Referendum, for Direct Democracy

Political expert Prof. Avi Diskin explains the benefits and drawbacks of holding a national referendum.

Maayana Miskin , | updated: 9:43 PM

The Knesset
The Knesset
Israel news photo: Flash 90

Political expert Professor Avi Diskin finds it “absurd” that opponents of a national referendum bill have argued that national referendums are undemocratic. The referendum “is the primary tool of what is known as direct democracy,” he explained in an interview with Arutz-7.

Israel, like many other countries, is a representative democracy, not a direct democracy, Diskin explains. People vote for a parliament and “the parliament can do – within the limits of the law, and the constitution – almost anything it chooses.”

Voters have the opportunity to punish those lawmakers who fail to accurately reflect the people's will at the ballot box – but only once every few years.

Use of the national referendum as a tool to put more power directly into the hands of the people is increasing worldwide, Diskin says. Many European countries have held national referendums, particularly on issues of sovereignty or territory, he points out.

Increasing national unity
While some have argued that referendums hurt minority groups, Diskin says, experience shows that referendums have been particularly successful in countries such as Switzerland, which have many large minority groups. Not only have referendums not increased tension, there is reason to believe they increase national unity, he says.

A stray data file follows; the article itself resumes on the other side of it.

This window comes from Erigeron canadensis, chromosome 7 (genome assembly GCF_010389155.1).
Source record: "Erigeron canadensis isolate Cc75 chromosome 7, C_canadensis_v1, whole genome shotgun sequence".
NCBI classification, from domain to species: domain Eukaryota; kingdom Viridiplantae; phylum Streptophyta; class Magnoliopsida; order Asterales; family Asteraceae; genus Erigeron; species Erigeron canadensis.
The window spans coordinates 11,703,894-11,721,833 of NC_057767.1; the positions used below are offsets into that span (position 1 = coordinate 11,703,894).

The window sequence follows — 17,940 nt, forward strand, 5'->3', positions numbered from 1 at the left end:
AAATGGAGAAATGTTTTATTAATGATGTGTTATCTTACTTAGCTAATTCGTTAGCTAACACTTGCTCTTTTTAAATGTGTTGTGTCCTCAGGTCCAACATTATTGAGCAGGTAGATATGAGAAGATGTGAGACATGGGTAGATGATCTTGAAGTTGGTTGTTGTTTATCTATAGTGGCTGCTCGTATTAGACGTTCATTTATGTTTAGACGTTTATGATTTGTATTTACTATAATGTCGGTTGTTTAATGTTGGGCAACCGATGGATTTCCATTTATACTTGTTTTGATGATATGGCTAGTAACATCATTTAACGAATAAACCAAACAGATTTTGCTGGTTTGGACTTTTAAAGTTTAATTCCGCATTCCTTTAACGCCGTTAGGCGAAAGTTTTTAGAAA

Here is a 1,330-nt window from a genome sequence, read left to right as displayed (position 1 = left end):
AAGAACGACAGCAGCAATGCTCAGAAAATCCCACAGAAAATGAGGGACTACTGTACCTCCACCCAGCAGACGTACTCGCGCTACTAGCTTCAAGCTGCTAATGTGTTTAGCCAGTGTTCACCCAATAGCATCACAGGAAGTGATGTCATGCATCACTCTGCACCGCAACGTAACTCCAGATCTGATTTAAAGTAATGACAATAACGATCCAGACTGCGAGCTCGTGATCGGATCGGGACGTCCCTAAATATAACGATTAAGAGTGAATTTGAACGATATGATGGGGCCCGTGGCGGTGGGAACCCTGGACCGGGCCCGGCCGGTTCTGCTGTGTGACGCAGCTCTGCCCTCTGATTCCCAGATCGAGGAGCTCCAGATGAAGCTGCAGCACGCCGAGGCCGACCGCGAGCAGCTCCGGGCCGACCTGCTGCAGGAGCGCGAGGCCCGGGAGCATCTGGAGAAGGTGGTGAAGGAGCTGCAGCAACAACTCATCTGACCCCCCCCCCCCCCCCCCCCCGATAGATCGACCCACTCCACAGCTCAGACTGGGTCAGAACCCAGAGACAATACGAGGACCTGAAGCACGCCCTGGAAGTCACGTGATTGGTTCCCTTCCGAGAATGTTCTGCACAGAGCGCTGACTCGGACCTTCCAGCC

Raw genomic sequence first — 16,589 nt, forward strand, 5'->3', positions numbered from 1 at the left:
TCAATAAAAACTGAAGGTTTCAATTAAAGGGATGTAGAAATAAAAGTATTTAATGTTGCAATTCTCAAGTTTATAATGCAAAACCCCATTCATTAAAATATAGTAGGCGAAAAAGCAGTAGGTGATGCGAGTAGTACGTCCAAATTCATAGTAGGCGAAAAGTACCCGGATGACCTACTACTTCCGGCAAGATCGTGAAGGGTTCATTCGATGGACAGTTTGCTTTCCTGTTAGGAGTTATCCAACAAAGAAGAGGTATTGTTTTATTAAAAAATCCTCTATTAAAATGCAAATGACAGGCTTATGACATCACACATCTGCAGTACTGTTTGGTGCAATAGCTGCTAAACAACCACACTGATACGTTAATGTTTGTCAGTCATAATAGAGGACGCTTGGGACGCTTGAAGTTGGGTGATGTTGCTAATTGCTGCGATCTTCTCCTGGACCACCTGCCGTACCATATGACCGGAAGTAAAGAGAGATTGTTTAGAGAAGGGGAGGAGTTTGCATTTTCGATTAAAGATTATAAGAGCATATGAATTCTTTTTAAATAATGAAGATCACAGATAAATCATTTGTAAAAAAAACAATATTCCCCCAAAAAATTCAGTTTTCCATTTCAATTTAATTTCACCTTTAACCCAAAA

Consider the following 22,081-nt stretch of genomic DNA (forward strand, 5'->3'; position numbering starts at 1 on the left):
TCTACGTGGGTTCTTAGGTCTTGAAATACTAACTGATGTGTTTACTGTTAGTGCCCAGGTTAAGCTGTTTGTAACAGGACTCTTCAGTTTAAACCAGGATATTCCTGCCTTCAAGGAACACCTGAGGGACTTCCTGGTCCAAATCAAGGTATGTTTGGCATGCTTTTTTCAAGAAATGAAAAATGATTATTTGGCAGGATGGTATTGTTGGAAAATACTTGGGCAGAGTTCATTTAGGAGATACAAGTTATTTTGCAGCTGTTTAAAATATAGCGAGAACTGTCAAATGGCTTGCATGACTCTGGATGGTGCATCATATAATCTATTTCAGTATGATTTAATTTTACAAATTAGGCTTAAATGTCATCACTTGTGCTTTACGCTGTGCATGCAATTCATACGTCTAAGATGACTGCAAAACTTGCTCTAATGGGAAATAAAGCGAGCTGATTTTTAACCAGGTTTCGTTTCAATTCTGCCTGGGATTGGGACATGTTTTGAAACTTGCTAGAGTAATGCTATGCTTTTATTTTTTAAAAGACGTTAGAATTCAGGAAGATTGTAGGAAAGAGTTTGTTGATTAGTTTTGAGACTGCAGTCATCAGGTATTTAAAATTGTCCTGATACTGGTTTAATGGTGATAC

However, while he believes that the national referendum is a legitimate and important tool of democracy, Diskin warns that the tool is not perfect for every subject in dispute. Due to conflicts between private and public interests, some issues – such as taxation – are best left to elected lawmakers to decide, he believes.

Israel's proposed referendum law would force the government to hold a national referendum before agreeing to territorial compromise in the Golan. Diskin believes the law accurately reflects public desire and the promises of previous Israeli leaders, such as Golda Meir, who committed to ask the public before agreeing to give up any part of the Golan.